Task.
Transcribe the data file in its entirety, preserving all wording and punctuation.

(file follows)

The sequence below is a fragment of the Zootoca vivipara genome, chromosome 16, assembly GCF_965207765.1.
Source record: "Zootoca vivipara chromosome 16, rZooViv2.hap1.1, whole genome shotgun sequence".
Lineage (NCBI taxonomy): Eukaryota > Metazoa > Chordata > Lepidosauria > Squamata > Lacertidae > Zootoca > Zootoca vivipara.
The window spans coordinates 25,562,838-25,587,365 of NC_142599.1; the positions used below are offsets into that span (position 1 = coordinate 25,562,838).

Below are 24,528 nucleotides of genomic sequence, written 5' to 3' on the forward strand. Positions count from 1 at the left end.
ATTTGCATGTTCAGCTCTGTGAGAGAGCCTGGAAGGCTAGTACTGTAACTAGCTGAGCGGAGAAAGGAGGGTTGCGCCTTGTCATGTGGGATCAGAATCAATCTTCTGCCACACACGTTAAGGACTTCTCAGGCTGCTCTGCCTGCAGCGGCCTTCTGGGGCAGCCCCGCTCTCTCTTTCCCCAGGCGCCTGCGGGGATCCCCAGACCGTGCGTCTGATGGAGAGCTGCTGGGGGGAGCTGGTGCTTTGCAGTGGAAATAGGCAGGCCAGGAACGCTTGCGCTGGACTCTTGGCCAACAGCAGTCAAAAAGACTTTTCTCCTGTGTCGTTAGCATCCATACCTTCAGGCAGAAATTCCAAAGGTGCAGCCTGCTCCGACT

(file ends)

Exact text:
The sequence below is a fragment of the Zootoca vivipara genome, chromosome 16, assembly GCF_965207765.1.
Source record: "Zootoca vivipara chromosome 16, rZooViv2.hap1.1, whole genome shotgun sequence".
Lineage (NCBI taxonomy): Eukaryota > Metazoa > Chordata > Lepidosauria > Squamata > Lacertidae > Zootoca > Zootoca vivipara.
The window spans coordinates 25,562,838-25,587,365 of NC_142599.1; the positions used below are offsets into that span (position 1 = coordinate 25,562,838).

Below are 24,528 nucleotides of genomic sequence, written 5' to 3' on the forward strand. Positions count from 1 at the left end.
ATTTGCATGTTCAGCTCTGTGAGAGAGCCTGGAAGGCTAGTACTGTAACTAGCTGAGCGGAGAAAGGAGGGTTGCGCCTTGTCATGTGGGATCAGAATCAATCTTCTGCCACACACGTTAAGGACTTCTCAGGCTGCTCTGCCTGCAGCGGCCTTCTGGGGCAGCCCCGCTCTCTCTTTCCCCAGGCGCCTGCGGGGATCCCCAGACCGTGCGTCTGATGGAGAGCTGCTGGGGGGAGCTGGTGCTTTGCAGTGGAAATAGGCAGGCCAGGAACGCTTGCGCTGGACTCTTGGCCAACAGCAGTCAAAAAGACTTTTCTCCTGTGTCGTTAGCATCCATACCTTCAGGCAGAAATTCCAAAGGTGCAGCCTGCTCCGACT